Monday, March 17, 2014

The Goddess Letters by Vicki Matthews

From Amazon(image and blurb):
The dreams hold Selena prisoner. Without warning they carry her to bloody battles, a chat with Socrates, or the gardens of an ancient goddess who reveals the truth of women's betrayal. Then Selena is returned to her bed where it often takes days to recover.

The blessing in Selena's life is Rob. He has loved her since their college days in Chicago, yet even he isn't sure if his outspoken girlfriend is crazy, some kind of prophet, or an idiosyncratic mixture of both. But before Rob can decide, the dreams create chaos and he soon finds himself married to Becca in Chicago, while Selena lives in LA, now a popular actress. All Rob has left is an occasional exchange of letters with his lost love.

Years later, Selena and Robs lives collide when the dreams reunite them in horrifying nightmares controlled by Jacobi, who will kill to maintain the patriarchal world he helped create. But Selena has learned a staggering truth that could help women claim cultural equality, and despite Jacobi's potent threats, she considers sharing all she knows. Yet can one woman make a difference in a world on the edge?

The Goddess Letters is a tale of love and cultural crisis that celebrates heroes and unlikely visionaries. A testament to passion of all kinds, it honors those who have the courage to fight for the old, be it love, beliefs, or entire civilizations.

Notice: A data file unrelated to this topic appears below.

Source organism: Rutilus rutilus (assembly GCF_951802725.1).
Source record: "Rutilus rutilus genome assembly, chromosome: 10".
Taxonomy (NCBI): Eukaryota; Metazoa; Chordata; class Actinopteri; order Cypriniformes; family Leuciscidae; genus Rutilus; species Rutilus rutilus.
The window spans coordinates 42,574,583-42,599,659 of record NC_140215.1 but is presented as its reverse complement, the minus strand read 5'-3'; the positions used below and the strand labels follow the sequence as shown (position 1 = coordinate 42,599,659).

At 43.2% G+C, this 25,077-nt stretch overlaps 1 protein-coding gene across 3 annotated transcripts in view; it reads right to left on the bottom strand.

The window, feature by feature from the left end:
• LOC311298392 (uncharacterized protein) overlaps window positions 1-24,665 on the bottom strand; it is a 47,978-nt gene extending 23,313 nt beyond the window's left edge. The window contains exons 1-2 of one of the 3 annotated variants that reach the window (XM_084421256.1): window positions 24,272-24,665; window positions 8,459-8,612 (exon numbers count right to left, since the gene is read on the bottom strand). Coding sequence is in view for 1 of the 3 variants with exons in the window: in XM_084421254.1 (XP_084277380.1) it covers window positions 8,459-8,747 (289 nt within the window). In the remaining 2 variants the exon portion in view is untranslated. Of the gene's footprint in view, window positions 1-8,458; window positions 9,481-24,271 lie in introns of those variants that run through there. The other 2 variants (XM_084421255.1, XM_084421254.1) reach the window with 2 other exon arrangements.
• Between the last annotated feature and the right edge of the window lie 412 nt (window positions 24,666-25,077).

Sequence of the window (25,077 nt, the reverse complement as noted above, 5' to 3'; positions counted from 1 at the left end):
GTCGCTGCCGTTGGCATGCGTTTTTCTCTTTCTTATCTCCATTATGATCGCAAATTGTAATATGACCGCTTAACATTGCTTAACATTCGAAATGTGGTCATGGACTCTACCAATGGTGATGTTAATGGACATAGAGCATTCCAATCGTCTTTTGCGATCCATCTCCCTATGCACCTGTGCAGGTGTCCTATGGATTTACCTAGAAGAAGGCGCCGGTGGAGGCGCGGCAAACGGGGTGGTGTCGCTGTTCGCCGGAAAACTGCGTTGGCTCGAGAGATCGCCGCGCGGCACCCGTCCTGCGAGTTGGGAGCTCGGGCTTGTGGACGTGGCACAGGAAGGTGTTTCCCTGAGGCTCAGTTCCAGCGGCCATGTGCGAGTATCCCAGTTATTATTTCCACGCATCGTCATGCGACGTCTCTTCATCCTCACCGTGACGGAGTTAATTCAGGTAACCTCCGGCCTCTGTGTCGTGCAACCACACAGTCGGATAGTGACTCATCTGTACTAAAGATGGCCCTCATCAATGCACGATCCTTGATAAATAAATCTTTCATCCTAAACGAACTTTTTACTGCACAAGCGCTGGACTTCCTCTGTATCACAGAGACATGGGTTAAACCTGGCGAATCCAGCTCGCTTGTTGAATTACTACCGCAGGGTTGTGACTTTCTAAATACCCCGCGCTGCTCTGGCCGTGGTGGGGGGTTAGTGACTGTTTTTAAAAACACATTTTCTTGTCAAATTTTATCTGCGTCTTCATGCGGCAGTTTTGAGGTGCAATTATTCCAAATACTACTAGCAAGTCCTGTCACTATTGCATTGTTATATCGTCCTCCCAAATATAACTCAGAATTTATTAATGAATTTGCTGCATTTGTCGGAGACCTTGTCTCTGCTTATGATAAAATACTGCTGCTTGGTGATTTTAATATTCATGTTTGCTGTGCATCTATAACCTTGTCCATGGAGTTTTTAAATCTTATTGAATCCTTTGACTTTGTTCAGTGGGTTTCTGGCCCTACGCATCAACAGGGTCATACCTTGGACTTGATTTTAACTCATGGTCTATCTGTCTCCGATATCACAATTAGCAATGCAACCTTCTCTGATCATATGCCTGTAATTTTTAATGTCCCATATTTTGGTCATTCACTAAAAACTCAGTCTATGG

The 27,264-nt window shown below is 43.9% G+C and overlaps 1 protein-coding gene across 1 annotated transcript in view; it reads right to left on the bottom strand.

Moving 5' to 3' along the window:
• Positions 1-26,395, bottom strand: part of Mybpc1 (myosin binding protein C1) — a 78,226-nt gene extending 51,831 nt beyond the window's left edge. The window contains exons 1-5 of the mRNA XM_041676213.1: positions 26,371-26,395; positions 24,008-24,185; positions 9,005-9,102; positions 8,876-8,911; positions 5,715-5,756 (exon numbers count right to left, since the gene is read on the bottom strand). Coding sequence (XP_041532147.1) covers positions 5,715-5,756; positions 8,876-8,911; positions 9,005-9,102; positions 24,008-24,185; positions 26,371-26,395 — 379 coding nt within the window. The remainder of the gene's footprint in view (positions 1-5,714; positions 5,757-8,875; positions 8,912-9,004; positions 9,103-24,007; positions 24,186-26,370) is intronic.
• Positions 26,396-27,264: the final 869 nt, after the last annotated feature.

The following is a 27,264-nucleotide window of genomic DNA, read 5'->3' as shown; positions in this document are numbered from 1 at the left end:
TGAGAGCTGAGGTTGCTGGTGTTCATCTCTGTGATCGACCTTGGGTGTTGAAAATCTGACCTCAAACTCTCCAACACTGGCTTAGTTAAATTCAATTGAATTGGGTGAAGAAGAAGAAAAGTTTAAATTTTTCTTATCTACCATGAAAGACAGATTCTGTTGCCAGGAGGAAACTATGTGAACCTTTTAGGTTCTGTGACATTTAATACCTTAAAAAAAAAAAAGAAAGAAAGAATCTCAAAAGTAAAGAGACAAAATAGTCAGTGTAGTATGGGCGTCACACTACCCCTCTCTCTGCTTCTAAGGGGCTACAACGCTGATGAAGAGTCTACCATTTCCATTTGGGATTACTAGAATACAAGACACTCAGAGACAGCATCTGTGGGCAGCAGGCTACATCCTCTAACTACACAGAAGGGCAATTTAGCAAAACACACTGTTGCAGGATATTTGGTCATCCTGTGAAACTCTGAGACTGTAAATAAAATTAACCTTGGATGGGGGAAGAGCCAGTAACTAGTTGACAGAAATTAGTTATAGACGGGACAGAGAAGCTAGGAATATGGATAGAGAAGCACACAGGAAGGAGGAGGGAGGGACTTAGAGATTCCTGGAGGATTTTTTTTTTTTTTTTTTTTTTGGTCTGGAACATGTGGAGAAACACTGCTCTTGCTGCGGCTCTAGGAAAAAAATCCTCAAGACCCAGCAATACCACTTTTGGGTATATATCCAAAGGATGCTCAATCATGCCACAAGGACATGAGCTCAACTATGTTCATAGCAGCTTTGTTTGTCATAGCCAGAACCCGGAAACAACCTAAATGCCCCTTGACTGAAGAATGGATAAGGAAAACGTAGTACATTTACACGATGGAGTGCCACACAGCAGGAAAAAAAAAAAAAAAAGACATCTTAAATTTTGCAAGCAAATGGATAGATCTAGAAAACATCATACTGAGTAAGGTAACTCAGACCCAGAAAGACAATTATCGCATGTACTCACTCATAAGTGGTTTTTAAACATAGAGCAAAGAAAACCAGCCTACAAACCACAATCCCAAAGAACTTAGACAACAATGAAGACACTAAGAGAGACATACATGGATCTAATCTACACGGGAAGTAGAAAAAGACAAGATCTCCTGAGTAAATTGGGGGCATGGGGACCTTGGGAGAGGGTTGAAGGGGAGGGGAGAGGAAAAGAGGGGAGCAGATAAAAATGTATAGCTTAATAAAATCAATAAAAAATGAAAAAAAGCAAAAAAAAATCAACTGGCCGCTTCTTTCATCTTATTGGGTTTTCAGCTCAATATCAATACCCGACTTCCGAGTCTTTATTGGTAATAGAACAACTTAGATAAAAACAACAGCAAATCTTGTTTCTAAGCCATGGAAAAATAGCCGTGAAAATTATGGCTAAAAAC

I was approached to read and review The Goddess Letters, the story line caught my attention so I agreed.  I found the book to be alright.  It can be controversial at points depending on your views and for me at points the story seemed to move slow.

I will say that I did like Selena's letters and dreams.  They fascinated me and kept my interest and allowed me to finish the book when it started to move slow.  The fact that they dreams were so realistic and even left marks was a great draw, especially since the dreams were real but maybe in an alternate plane.  I also enjoyed that Rob would have them as well towards the end of the book.

The overall aspect of the book is interesting with dealing with creating a balance between a matriarch and patriarch society.  The controversy is that Christianity is called out, and while I am a believer, I do not feel that reading this damages my views in anyway.  It is a work of fiction and I take it as such, just as I do other books that may be seen as heresy.

It is interesting to skim briefly over history and see some matriarchal societies that did flourish at one time.  I know from studying anthropology in school that is how most societies started out, and those that are still a hunter/gatherer society still operate.  It shows that women can be lead without becoming something or someone else.

Overall I thought the book was OK, not one of my favorites but it wasn't bad either.

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